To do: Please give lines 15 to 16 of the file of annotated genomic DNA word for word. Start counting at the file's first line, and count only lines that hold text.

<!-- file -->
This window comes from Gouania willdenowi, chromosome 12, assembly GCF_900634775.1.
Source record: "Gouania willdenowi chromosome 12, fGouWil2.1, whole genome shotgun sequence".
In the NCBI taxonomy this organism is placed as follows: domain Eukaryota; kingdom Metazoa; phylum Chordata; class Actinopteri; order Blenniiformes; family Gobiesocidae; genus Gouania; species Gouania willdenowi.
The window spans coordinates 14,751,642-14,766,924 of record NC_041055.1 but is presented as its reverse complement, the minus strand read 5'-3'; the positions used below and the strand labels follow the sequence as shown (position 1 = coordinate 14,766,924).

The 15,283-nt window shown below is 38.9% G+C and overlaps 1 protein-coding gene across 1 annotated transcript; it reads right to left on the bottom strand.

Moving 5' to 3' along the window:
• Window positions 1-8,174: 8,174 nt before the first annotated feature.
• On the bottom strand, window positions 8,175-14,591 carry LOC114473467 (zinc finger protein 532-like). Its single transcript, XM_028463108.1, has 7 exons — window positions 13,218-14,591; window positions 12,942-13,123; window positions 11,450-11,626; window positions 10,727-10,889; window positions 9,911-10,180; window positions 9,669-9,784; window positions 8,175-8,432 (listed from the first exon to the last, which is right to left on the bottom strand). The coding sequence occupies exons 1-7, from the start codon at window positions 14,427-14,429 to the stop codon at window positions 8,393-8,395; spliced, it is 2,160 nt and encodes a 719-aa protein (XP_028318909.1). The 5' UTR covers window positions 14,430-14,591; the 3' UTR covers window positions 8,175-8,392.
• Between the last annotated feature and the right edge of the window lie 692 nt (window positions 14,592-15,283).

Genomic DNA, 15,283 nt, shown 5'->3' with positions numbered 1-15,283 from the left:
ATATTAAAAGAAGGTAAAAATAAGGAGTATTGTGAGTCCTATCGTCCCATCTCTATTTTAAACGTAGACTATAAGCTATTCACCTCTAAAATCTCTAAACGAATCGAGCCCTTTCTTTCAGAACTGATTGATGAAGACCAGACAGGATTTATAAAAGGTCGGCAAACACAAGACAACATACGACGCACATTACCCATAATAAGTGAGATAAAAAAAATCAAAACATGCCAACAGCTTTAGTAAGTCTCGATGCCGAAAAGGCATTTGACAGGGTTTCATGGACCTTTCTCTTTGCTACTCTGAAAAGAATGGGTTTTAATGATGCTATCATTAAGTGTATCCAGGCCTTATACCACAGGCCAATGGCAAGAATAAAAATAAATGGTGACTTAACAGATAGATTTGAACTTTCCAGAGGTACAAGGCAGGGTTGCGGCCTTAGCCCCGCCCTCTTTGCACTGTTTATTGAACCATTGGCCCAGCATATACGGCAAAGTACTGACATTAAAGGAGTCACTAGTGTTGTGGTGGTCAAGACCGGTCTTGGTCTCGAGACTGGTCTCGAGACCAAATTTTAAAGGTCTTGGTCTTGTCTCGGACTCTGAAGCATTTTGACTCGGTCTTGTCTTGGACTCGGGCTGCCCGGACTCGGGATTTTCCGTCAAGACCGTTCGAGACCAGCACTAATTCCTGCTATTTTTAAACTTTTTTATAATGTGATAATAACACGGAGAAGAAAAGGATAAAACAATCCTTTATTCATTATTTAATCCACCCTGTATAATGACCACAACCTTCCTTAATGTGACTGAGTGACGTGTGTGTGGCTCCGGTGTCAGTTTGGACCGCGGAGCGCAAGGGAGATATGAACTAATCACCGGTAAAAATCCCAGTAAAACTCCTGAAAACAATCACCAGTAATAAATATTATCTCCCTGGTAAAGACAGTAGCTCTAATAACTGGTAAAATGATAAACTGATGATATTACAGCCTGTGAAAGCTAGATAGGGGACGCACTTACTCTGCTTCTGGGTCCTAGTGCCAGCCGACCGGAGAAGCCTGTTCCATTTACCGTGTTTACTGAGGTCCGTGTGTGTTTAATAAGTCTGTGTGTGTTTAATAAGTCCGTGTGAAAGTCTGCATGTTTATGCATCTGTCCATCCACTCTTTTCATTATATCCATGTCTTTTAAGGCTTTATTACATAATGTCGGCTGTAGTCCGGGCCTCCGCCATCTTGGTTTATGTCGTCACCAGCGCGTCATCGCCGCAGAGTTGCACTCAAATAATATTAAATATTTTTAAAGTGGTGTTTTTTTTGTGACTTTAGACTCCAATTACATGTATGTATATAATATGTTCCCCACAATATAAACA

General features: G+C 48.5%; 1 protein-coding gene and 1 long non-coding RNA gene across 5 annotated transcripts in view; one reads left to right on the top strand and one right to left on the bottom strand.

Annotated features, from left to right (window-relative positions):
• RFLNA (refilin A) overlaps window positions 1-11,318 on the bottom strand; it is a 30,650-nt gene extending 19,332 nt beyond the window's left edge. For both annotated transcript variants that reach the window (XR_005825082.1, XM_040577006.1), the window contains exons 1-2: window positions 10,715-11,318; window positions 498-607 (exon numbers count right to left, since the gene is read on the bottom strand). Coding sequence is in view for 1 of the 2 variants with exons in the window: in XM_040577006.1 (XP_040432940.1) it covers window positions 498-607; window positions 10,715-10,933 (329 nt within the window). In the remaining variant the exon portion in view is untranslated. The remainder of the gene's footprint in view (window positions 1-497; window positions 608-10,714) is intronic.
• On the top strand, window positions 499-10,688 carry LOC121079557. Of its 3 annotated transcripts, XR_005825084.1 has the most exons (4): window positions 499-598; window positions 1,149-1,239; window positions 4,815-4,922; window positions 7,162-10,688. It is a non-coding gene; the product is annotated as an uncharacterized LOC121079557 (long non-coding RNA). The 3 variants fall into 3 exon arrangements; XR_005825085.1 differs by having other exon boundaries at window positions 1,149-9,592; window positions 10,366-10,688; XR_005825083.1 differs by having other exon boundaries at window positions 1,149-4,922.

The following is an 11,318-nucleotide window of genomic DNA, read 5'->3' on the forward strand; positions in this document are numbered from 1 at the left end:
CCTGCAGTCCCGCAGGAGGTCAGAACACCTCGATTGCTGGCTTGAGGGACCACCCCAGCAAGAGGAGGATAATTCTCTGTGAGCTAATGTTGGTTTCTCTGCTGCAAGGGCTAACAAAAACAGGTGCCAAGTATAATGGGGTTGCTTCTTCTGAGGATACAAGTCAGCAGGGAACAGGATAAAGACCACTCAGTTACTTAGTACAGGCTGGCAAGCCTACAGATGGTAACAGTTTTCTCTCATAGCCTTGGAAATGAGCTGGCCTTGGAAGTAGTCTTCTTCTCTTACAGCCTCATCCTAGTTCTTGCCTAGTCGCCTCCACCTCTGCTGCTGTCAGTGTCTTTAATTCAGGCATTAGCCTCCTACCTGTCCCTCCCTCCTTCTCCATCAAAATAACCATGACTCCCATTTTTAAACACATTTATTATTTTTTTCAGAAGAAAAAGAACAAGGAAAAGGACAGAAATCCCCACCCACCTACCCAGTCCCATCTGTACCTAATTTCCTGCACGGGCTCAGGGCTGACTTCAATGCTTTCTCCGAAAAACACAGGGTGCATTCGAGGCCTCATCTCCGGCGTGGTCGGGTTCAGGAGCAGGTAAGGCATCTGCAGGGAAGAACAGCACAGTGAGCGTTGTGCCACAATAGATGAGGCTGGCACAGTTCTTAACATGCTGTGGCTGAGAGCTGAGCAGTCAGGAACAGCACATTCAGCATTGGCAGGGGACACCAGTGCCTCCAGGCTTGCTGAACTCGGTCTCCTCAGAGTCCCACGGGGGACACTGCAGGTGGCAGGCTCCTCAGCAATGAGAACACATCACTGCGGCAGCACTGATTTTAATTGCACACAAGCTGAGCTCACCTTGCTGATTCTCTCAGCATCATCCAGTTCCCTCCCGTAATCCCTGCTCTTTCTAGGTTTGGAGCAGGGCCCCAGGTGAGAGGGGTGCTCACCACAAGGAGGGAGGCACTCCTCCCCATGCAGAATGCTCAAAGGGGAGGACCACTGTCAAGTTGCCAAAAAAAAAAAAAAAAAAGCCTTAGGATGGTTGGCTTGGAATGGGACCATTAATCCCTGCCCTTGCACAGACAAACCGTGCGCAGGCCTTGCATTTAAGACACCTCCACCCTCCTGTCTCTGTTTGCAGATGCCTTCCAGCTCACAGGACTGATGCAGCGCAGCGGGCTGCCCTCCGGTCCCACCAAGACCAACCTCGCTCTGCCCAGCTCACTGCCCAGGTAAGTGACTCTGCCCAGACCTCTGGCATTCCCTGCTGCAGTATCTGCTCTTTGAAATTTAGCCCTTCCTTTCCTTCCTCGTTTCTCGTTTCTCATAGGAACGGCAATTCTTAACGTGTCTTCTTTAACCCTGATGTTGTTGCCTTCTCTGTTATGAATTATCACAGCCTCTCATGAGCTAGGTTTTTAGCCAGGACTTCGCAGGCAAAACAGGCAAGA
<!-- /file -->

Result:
• On the top strand, window positions 499-10,688 carry LOC121079557. Of its 3 annotated transcripts, XR_005825084.1 has the most exons (4): window positions 499-598; window positions 1,149-1,239; window positions 4,815-4,922; window positions 7,162-10,688. It is a non-coding gene; the product is annotated as an uncharacterized LOC121079557 (long non-coding RNA). The 3 variants fall into 3 exon arrangements; XR_005825085.1 differs by having other exon boundaries at window positions 1,149-9,592; window positions 10,366-10,688; XR_005825083.1 differs by having other exon boundaries at window positions 1,149-4,922.

The following is an 11,318-nucleotide window of genomic DNA, read 5'->3' on the forward strand; positions in this document are numbered from 1 at the left end: